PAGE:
In a speech delivered on the net zero target during a press conference at the Downing Street Briefing Room, Central London, Britain's Prime Minister Rishi Sunak announced that the government will push back the ban on the sale of new petrol- and diesel-powered vehicles in the UK from 2030 to 2035. This means that the British people can buy internal combustion engine cars and vans until 2035. However, PM expects that 'the vast majority' of models will use an electric powertrain setup. It is important to note that this ban, which was due to come into force in 2030, applies only to new cars. As for existing cars (both petrol and diesel), people would 'still be able to buy and sell them second-hand' after 2035. This decision is in alignment with the approach followed by other countries, such as Germany, France, Spain, Australia, Canada, and some US states, including California, New York, etc.
Still Committed to Net Zero by 2050, said PM Sunak
The delay on the ban of ICE models is part of key changes in 'green' policies that were announced by Rishi Sunak at the press meet, although he is still committed to reducing the UK's emissions of greenhouse gases to net zero by 2050. In his statement, he said, ‘I’m confident that we can adopt a more pragmatic, proportionate, and realistic approach to meeting Net Zero that eases the burdens on working people.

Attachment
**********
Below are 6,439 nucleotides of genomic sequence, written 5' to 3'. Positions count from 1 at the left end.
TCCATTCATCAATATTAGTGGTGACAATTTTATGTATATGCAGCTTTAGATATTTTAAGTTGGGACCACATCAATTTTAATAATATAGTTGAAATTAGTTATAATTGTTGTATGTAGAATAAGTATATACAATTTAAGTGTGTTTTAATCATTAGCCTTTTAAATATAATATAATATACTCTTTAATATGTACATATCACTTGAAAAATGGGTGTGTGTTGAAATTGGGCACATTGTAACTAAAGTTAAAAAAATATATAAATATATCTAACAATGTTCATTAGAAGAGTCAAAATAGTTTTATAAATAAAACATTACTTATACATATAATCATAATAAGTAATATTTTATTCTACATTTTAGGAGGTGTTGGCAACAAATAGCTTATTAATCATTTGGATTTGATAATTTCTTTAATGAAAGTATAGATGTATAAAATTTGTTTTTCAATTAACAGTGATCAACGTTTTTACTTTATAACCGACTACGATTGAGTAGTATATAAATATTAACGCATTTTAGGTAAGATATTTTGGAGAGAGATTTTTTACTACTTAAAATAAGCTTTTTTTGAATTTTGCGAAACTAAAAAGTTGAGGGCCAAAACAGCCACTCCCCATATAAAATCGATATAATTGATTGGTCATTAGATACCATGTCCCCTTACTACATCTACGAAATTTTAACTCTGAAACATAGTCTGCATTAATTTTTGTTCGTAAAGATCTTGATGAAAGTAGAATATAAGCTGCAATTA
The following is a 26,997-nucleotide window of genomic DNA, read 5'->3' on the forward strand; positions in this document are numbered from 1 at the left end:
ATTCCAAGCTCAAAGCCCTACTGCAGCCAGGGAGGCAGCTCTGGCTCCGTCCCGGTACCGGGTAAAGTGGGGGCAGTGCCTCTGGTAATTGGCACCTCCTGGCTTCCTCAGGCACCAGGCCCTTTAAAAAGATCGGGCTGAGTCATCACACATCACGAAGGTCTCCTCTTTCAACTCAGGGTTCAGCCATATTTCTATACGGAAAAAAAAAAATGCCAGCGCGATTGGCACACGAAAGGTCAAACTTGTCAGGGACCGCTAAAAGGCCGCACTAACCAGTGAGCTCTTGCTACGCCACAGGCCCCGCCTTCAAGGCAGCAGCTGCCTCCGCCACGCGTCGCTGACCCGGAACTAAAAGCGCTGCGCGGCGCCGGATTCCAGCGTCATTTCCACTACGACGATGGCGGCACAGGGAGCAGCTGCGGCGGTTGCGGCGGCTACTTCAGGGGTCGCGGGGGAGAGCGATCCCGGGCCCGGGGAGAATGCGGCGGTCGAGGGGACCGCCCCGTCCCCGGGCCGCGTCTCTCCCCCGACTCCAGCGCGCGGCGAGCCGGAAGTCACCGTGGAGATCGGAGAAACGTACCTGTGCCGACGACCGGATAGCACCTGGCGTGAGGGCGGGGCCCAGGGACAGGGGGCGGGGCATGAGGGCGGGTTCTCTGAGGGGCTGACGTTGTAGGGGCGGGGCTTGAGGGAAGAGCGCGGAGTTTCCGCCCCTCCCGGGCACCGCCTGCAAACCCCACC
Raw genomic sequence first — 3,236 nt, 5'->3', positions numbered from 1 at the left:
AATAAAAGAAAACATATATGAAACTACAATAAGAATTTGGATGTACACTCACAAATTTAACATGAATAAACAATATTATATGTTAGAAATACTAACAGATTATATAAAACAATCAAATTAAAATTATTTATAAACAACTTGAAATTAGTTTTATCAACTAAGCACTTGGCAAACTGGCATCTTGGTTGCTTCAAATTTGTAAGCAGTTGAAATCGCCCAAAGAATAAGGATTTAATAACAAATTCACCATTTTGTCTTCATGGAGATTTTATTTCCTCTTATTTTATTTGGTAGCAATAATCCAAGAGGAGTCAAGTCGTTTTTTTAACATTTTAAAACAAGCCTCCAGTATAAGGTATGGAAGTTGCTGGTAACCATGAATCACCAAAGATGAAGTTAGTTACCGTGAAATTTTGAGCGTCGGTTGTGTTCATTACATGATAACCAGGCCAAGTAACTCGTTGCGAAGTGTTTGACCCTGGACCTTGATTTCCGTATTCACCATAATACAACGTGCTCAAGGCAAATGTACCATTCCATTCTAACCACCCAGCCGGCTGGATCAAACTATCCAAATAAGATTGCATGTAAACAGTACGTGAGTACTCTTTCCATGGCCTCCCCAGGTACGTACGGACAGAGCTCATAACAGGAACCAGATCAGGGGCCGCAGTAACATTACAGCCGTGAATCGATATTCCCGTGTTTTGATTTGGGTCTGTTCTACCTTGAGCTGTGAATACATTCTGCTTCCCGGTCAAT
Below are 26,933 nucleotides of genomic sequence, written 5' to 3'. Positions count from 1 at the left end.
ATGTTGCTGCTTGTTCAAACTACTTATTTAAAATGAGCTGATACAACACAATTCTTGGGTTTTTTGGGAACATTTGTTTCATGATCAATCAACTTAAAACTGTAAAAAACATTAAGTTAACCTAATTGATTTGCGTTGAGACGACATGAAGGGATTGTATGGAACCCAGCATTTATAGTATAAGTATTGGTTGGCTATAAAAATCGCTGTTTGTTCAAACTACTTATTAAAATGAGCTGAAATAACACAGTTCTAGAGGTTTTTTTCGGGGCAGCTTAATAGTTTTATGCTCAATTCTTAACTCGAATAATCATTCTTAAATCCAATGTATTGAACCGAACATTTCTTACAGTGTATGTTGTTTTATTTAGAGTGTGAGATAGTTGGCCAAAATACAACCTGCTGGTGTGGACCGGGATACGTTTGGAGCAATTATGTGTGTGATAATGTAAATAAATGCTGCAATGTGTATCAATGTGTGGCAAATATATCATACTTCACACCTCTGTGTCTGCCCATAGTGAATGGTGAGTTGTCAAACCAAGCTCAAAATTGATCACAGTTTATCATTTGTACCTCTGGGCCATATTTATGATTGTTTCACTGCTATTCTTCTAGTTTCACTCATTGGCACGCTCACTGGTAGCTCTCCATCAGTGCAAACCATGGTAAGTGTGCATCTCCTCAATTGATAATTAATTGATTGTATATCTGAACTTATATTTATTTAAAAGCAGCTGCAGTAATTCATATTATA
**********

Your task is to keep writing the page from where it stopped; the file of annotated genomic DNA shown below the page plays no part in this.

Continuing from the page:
‘We’re working hard to make the UK a world leader. I’m proud that we’ve already attracted billions of new investments from companies like Tata’s Jaguar Land Rover gigafactory. And I expect that by 2030, the vast majority of cars sold will be electric. Why? Because the costs are reducing; the range is improving; and the charging infrastructure is growing.’
Climate Change Committee Report
U.K. greenhouse gas emissions have fallen by 46 per cent as compared to what they were in 1990, owing to the reduction in the use of coal for electricity generation and growth of the renewable power sector, according to the Climate Change Committee (CCC), the UK's independent advisor on tackling climate change. The government has promised to reduce emissions by 68 per cent of 1990 levels by 2030 and to reach the net zero target by 2050.
UK Delays Ban on ICE Models: Mixed Reactions
The PM also emphasised the need to allow more time to facilitate a smooth transition to electric vehicles, while leaving the choice to the people. He stated, ‘I also think that at least for now, it should be you the consumer that makes that choice, not the government forcing you to do it. Because the upfront cost is still high, especially for families struggling with the cost of living.
‘And we’ve got further to go to get that charging infrastructure truly nationwide. And we need to strengthen our own auto industry, so we aren’t reliant on heavily subsidised, carbon-intensive imports, from countries like China. So, to give us more time to prepare, I’m announcing today that we’re going to ease the transition to electric vehicles.’
All this attracted mixed reactions from green groups, political parties, and the auto industry, with some welcoming the change, while others expressing frustration. The British manufacturer Jaguar Land Rover welcomed the move by calling it 'pragmatic' and adding that it will bring the nation in line with others.
Meanwhile, Lisa Brankin, Ford UK Chair, said, ‘Our business needs three things from the UK government: ambition, commitment and consistency. A relaxation of 2030 would undermine all three.’